CARSON CITY — At the direction of Gov. Jim Gibbons, two state agencies refused Wednesday to provide information to a legislative committee that is reviewing their budgets to determine whether funding can be cut or should be increased.
Sen. Joyce Woodhouse,
D-Henderson, said the Housing Division and the Medicaid Compliance Unit refused to answer questions that legislative staff has posed about their budgets. They skipped a Wednesday meeting of the Legislative Committee for the Fundamental Review of State Agencies. Woodhouse, who is seeking re-election, leads the committee.
“They are under the direct control of the governor’s office and have been directed not to cooperate,” she said.
Assembly Majority Leader John Oceguera, D-Las Vegas, said late Wednesday that he wrote the administration again asking for budget information and awaits a response.
“I think the administration wants to cut state government, but then they are too busy to help us (identify budget reductions),” he said.
Legislative leaders have discussed issuing subpoenas to compel compliance, which “remains an option,” Oceguera said.
Gibbons contends the committee lacks legal authority to compel agencies to provide information outside of legislative sessions. He argues legislators already have all of the budget information they need. Members of his staff say legislators have sought ridiculous information, such as what happened to a police dog during a 12-week period when it was deemed not fit for service.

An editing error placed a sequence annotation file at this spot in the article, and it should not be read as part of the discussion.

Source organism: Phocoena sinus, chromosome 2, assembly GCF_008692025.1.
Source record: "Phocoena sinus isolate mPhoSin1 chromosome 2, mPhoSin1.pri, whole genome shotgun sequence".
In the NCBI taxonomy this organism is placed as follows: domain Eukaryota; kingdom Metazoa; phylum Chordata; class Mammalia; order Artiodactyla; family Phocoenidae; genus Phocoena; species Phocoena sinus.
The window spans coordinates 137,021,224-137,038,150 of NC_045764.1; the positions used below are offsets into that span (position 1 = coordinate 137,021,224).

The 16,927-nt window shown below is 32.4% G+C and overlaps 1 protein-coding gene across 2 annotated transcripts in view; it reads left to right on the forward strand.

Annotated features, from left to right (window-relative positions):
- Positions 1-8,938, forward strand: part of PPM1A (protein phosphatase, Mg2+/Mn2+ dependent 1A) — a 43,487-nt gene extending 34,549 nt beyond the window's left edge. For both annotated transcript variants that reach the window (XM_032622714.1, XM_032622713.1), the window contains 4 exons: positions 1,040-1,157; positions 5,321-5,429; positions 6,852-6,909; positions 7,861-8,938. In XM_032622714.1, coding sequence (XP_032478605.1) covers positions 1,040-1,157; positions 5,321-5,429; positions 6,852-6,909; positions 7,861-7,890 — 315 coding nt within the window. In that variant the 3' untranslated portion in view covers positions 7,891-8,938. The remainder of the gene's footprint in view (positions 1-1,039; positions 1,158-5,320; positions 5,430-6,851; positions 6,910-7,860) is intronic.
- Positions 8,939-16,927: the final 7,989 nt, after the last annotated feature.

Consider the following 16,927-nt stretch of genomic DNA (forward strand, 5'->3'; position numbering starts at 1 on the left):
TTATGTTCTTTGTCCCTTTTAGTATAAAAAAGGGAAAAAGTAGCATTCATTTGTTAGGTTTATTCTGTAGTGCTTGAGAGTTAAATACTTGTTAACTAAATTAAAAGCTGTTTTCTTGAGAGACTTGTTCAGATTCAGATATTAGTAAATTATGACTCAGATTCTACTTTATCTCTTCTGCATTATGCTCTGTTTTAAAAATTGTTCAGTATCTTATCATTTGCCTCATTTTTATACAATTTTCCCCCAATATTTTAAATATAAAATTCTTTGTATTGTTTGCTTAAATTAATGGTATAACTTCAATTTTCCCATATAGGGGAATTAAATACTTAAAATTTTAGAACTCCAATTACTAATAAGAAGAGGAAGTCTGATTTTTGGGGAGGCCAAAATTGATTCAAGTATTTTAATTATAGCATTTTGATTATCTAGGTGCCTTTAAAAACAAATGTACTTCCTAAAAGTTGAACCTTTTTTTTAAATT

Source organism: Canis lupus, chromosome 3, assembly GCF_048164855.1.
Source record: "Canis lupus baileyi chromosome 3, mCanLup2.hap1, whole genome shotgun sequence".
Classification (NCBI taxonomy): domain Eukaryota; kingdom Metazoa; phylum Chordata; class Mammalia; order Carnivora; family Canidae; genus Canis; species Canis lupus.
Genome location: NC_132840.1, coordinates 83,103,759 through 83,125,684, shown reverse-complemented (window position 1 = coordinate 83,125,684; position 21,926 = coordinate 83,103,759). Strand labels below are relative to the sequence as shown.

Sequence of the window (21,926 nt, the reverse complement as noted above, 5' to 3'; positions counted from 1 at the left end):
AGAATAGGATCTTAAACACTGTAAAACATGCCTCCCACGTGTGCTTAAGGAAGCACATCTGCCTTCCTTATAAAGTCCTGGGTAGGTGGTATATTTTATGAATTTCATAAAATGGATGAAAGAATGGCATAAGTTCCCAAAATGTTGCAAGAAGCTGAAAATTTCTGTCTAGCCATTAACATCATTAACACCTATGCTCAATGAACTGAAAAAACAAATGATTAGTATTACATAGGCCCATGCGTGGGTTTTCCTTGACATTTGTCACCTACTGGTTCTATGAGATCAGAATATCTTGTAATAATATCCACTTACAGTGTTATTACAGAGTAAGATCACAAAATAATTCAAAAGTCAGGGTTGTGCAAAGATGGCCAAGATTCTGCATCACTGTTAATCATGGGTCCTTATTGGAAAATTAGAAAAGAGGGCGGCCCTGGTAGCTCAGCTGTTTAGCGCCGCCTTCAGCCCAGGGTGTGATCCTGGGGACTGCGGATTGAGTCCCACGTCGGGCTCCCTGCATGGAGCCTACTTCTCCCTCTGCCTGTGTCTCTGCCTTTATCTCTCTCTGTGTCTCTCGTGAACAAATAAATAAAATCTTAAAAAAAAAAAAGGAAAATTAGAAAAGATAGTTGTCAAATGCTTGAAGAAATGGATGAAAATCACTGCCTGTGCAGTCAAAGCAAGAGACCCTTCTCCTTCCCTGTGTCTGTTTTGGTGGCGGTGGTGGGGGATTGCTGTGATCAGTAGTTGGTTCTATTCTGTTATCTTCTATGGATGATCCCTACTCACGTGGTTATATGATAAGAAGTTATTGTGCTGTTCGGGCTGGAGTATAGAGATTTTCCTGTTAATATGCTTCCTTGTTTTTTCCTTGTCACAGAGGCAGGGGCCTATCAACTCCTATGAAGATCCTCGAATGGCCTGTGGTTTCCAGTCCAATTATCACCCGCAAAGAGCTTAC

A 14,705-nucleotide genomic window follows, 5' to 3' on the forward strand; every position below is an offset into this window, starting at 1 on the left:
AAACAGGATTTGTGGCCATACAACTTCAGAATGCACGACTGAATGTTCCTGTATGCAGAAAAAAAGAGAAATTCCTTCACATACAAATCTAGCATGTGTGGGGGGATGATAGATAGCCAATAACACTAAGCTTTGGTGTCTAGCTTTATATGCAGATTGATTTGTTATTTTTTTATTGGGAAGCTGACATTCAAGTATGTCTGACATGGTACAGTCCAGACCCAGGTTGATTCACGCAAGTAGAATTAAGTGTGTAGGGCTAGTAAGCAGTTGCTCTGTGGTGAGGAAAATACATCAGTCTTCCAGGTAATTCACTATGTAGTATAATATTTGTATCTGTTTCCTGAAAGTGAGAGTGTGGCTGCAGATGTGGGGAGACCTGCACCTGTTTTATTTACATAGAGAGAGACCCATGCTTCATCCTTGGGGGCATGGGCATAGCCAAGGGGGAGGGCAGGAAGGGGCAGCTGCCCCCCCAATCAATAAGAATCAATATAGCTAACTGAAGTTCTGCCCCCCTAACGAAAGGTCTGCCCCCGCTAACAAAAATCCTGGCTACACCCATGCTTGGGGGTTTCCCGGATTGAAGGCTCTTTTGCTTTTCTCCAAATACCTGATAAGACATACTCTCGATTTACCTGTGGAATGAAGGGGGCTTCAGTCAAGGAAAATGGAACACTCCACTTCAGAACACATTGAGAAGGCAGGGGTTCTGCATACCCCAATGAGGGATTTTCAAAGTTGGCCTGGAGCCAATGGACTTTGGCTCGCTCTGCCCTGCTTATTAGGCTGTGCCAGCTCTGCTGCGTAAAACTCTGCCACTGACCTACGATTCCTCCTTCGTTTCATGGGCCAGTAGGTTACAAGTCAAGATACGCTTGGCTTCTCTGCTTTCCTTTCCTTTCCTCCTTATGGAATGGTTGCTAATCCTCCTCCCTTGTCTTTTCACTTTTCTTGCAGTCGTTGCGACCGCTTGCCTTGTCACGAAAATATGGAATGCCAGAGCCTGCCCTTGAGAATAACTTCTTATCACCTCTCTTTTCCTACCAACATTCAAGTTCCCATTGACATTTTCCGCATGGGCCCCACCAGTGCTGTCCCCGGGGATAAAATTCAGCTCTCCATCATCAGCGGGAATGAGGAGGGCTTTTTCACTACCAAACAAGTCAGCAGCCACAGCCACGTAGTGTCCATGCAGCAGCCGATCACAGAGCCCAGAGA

Woodhouse began Wednesday’s meeting by citing state law that gives the Legislature authority to compel agency cooperation in budget reviews.
Past governors did not challenge the Legislature’s attempts to review agency spending.
But Gibbons has argued that the 21-member Interim Finance Committee, which makes decisions for the 63-member Legislature when it is not in session, is not a constitutional entity. His argument is not a new one, but the interim committee’s authority has never been challenged in court.
“All government agencies should be willing to account for the dollars they spend,” Woodhouse said. “Like all Nevada families, we must do more with less.”
But Robin Reedy, Gibbons’ chief of staff, said the administration has asked the committee for proof of its authority to demand information from state agencies between sessions. She said she has not received any such explanation.
“This is all a waste of time,” she said. “It is the waste of a committee. Rather than answering us, they would rather say, ‘Boo-hoo, the executive branch is holding us up.’ ”
Daniel Burns, Gibbons’ spokesman, called Woodhouse’s appointment as chairwoman of the committee an “election-year stunt” to improve her chances of re-election against Republican Michael Roberson.
He said the state agencies Wednesday were “too busy” finding housing for people and administering Medicaid to answer “ridiculous questions.”
The Division of Parole and Probation in July refused to attend a meeting of Woodhouse’s committee. Housing Division Administrator Chas Horsey did not attend the July meeting and was requested to show up Wednesday.
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